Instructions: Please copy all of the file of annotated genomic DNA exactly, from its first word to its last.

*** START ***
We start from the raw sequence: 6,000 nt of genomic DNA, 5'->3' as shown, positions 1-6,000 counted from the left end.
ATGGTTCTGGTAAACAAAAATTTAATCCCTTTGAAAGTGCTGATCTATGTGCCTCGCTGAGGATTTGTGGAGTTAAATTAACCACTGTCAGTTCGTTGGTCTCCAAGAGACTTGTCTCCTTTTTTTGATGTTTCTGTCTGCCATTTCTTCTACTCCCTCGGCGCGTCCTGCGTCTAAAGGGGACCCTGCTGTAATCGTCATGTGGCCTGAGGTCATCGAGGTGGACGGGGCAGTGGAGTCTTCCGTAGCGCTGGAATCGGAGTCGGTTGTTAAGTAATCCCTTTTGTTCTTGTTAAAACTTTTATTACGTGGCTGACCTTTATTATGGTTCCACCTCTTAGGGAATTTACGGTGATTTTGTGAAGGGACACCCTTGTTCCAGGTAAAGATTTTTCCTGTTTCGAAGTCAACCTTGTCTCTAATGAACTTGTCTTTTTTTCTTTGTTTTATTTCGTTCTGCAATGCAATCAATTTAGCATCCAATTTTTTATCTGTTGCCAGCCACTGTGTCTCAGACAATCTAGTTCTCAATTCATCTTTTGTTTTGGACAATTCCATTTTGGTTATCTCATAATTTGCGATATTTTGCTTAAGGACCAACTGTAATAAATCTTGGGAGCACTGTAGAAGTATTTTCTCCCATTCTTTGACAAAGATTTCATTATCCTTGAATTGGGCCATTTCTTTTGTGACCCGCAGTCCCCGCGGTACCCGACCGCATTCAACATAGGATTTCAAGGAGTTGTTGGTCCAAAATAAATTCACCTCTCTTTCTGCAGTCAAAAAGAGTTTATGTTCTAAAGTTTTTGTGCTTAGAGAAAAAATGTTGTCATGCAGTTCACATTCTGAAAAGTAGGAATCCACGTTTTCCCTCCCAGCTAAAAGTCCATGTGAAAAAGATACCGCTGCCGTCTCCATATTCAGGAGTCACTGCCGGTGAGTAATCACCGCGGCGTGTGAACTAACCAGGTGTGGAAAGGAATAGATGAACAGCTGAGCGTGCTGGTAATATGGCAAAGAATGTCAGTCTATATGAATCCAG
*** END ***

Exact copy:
We start from the raw sequence: 6,000 nt of genomic DNA, 5'->3' as shown, positions 1-6,000 counted from the left end.
ATGGTTCTGGTAAACAAAAATTTAATCCCTTTGAAAGTGCTGATCTATGTGCCTCGCTGAGGATTTGTGGAGTTAAATTAACCACTGTCAGTTCGTTGGTCTCCAAGAGACTTGTCTCCTTTTTTTGATGTTTCTGTCTGCCATTTCTTCTACTCCCTCGGCGCGTCCTGCGTCTAAAGGGGACCCTGCTGTAATCGTCATGTGGCCTGAGGTCATCGAGGTGGACGGGGCAGTGGAGTCTTCCGTAGCGCTGGAATCGGAGTCGGTTGTTAAGTAATCCCTTTTGTTCTTGTTAAAACTTTTATTACGTGGCTGACCTTTATTATGGTTCCACCTCTTAGGGAATTTACGGTGATTTTGTGAAGGGACACCCTTGTTCCAGGTAAAGATTTTTCCTGTTTCGAAGTCAACCTTGTCTCTAATGAACTTGTCTTTTTTTCTTTGTTTTATTTCGTTCTGCAATGCAATCAATTTAGCATCCAATTTTTTATCTGTTGCCAGCCACTGTGTCTCAGACAATCTAGTTCTCAATTCATCTTTTGTTTTGGACAATTCCATTTTGGTTATCTCATAATTTGCGATATTTTGCTTAAGGACCAACTGTAATAAATCTTGGGAGCACTGTAGAAGTATTTTCTCCCATTCTTTGACAAAGATTTCATTATCCTTGAATTGGGCCATTTCTTTTGTGACCCGCAGTCCCCGCGGTACCCGACCGCATTCAACATAGGATTTCAAGGAGTTGTTGGTCCAAAATAAATTCACCTCTCTTTCTGCAGTCAAAAAGAGTTTATGTTCTAAAGTTTTTGTGCTTAGAGAAAAAATGTTGTCATGCAGTTCACATTCTGAAAAGTAGGAATCCACGTTTTCCCTCCCAGCTAAAAGTCCATGTGAAAAAGATACCGCTGCCGTCTCCATATTCAGGAGTCACTGCCGGTGAGTAATCACCGCGGCGTGTGAACTAACCAGGTGTGGAAAGGAATAGATGAACAGCTGAGCGTGCTGGTAATATGGCAAAGAATGTCAGTCTATATGAATCCAG